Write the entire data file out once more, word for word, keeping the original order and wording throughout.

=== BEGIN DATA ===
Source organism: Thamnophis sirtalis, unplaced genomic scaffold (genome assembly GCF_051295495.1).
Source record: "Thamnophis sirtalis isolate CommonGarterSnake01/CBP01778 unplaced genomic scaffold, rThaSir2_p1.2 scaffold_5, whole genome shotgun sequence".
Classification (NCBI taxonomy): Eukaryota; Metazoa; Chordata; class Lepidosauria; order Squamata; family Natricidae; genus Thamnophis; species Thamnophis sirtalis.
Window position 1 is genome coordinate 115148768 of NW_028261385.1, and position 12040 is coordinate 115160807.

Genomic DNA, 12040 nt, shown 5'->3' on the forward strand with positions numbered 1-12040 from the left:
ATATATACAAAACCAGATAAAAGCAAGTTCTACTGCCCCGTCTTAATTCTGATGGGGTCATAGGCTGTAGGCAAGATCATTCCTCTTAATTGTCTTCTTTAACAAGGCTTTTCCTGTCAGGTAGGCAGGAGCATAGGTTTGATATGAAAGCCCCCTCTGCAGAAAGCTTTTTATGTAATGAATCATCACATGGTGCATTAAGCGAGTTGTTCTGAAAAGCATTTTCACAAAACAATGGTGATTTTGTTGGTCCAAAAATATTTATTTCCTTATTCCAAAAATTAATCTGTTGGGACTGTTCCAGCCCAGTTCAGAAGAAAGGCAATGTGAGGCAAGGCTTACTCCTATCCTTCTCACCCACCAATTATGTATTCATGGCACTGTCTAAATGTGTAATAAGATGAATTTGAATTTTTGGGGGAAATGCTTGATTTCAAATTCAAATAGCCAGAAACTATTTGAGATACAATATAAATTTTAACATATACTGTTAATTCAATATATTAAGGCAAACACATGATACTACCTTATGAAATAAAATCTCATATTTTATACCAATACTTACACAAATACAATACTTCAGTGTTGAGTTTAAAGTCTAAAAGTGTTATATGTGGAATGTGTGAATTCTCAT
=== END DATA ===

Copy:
Source organism: Thamnophis sirtalis, unplaced genomic scaffold (genome assembly GCF_051295495.1).
Source record: "Thamnophis sirtalis isolate CommonGarterSnake01/CBP01778 unplaced genomic scaffold, rThaSir2_p1.2 scaffold_5, whole genome shotgun sequence".
Classification (NCBI taxonomy): Eukaryota; Metazoa; Chordata; class Lepidosauria; order Squamata; family Natricidae; genus Thamnophis; species Thamnophis sirtalis.
Window position 1 is genome coordinate 115148768 of NW_028261385.1, and position 12040 is coordinate 115160807.

Genomic DNA, 12040 nt, shown 5'->3' on the forward strand with positions numbered 1-12040 from the left:
ATATATACAAAACCAGATAAAAGCAAGTTCTACTGCCCCGTCTTAATTCTGATGGGGTCATAGGCTGTAGGCAAGATCATTCCTCTTAATTGTCTTCTTTAACAAGGCTTTTCCTGTCAGGTAGGCAGGAGCATAGGTTTGATATGAAAGCCCCCTCTGCAGAAAGCTTTTTATGTAATGAATCATCACATGGTGCATTAAGCGAGTTGTTCTGAAAAGCATTTTCACAAAACAATGGTGATTTTGTTGGTCCAAAAATATTTATTTCCTTATTCCAAAAATTAATCTGTTGGGACTGTTCCAGCCCAGTTCAGAAGAAAGGCAATGTGAGGCAAGGCTTACTCCTATCCTTCTCACCCACCAATTATGTATTCATGGCACTGTCTAAATGTGTAATAAGATGAATTTGAATTTTTGGGGGAAATGCTTGATTTCAAATTCAAATAGCCAGAAACTATTTGAGATACAATATAAATTTTAACATATACTGTTAATTCAATATATTAAGGCAAACACATGATACTACCTTATGAAATAAAATCTCATATTTTATACCAATACTTACACAAATACAATACTTCAGTGTTGAGTTTAAAGTCTAAAAGTGTTATATGTGGAATGTGTGAATTCTCAT